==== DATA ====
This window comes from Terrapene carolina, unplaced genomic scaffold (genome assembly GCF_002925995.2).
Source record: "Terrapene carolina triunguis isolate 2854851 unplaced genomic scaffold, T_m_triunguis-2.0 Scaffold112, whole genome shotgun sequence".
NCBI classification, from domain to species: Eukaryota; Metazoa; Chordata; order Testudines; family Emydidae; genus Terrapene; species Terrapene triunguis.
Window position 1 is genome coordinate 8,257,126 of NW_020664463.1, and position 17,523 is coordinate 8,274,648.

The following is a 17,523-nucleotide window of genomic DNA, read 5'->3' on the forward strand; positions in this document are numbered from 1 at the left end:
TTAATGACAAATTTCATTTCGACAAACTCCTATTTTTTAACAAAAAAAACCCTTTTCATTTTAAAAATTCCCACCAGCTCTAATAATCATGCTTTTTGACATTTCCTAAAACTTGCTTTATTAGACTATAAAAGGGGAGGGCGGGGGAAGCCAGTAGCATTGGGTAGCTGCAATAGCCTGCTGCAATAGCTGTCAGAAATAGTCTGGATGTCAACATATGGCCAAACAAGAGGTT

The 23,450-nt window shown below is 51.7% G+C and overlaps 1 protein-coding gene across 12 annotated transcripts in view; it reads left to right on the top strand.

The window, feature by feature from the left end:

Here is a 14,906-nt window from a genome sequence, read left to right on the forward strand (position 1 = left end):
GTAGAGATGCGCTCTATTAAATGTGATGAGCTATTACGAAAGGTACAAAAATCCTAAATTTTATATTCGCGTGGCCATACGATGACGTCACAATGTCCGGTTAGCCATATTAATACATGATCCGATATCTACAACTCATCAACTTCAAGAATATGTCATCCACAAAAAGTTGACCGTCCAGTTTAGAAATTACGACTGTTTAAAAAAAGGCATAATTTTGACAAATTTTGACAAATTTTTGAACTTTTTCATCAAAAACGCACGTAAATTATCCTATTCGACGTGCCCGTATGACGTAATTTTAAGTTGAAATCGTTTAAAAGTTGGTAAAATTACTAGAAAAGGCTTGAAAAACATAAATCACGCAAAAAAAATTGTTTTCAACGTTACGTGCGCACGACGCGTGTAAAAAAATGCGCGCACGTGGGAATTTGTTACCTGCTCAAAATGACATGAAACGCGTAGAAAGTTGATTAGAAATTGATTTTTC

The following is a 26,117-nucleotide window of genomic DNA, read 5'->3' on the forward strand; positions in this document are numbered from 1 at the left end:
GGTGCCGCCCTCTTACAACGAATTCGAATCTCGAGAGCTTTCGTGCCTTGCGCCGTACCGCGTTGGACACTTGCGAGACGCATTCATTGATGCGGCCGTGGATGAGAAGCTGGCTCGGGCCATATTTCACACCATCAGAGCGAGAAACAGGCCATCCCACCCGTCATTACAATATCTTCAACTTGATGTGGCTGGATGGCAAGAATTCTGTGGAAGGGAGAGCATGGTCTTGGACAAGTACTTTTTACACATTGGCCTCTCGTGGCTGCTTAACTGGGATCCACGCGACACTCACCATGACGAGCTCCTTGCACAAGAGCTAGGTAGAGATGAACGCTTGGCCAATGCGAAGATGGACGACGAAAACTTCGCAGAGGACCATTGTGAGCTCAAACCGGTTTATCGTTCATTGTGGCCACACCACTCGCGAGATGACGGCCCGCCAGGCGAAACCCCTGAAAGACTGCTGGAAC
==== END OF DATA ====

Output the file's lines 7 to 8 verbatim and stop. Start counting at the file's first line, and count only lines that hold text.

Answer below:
The 23,450-nt window shown below is 51.7% G+C and overlaps 1 protein-coding gene across 12 annotated transcripts in view; it reads left to right on the top strand.

The window, feature by feature from the left end: